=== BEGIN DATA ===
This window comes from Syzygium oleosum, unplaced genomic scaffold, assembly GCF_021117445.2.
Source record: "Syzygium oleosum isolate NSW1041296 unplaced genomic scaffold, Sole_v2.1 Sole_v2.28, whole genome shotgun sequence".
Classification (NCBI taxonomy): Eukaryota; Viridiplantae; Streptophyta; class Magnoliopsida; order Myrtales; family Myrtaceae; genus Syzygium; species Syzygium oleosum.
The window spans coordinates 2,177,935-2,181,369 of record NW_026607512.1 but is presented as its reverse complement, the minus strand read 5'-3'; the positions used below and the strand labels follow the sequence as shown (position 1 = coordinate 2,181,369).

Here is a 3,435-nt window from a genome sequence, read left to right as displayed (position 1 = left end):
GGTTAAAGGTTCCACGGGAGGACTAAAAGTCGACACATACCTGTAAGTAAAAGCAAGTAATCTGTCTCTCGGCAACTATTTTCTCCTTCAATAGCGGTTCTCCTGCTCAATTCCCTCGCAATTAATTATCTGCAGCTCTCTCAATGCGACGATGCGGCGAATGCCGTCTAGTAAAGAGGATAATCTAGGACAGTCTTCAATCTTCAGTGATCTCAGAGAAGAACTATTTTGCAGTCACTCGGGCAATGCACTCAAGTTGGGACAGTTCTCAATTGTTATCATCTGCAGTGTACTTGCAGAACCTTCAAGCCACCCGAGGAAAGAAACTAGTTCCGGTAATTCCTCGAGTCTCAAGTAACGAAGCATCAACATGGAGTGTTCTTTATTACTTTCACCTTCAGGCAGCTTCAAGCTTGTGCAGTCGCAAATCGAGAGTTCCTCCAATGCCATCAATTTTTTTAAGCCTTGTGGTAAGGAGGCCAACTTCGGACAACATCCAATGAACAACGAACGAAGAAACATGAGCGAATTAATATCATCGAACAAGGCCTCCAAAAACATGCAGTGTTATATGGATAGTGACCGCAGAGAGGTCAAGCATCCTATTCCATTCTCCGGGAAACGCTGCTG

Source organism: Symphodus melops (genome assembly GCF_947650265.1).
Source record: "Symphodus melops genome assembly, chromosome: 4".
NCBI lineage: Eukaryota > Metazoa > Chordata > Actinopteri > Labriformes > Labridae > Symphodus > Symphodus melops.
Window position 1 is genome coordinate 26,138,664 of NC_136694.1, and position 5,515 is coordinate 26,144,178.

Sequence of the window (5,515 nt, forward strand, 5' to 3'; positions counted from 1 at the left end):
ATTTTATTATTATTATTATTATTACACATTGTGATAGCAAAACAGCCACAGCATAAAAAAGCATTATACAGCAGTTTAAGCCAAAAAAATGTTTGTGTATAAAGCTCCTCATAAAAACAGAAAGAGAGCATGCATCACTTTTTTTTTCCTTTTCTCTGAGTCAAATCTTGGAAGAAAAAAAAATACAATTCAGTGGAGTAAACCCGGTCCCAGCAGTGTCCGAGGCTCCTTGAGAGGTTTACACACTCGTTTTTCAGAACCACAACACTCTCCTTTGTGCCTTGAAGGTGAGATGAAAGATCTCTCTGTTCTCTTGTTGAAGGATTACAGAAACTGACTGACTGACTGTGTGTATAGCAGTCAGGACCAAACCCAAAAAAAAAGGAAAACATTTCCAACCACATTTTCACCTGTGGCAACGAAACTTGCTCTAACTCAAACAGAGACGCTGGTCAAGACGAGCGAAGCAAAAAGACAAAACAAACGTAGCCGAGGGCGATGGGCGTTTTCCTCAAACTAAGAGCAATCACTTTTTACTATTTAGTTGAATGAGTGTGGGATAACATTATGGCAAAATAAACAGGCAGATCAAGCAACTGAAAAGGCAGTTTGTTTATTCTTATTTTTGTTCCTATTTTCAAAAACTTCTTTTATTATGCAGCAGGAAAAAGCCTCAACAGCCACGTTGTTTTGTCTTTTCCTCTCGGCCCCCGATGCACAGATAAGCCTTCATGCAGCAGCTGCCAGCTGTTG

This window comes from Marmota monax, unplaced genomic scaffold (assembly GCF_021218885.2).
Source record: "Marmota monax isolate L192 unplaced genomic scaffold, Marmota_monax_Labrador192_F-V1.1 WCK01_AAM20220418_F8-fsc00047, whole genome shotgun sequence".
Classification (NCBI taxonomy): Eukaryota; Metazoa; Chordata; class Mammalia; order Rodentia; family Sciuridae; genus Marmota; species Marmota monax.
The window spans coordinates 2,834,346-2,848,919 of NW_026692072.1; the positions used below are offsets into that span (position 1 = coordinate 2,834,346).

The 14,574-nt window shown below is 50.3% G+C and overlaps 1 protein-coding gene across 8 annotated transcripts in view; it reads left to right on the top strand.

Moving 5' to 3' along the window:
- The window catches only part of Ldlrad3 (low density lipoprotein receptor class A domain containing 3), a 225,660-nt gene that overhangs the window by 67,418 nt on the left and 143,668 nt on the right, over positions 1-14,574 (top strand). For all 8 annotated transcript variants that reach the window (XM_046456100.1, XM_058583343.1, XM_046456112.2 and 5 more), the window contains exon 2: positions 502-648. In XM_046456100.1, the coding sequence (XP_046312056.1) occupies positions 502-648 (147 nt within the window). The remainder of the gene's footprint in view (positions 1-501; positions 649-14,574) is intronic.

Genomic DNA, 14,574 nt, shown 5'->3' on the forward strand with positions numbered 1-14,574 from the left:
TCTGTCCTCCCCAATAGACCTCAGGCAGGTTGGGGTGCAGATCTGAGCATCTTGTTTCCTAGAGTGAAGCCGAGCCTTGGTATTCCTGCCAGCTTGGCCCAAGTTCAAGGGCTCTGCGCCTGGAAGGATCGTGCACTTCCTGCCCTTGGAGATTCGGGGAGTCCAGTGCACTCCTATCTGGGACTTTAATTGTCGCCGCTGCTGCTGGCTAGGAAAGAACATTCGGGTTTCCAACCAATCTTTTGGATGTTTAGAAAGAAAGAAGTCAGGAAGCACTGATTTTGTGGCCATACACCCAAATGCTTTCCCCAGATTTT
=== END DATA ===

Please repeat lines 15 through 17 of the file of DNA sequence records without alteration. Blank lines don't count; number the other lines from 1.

Classification (NCBI taxonomy): Eukaryota; Metazoa; Chordata; class Mammalia; order Rodentia; family Sciuridae; genus Marmota; species Marmota monax.
The window spans coordinates 2,834,346-2,848,919 of NW_026692072.1; the positions used below are offsets into that span (position 1 = coordinate 2,834,346).

The 14,574-nt window shown below is 50.3% G+C and overlaps 1 protein-coding gene across 8 annotated transcripts in view; it reads left to right on the top strand.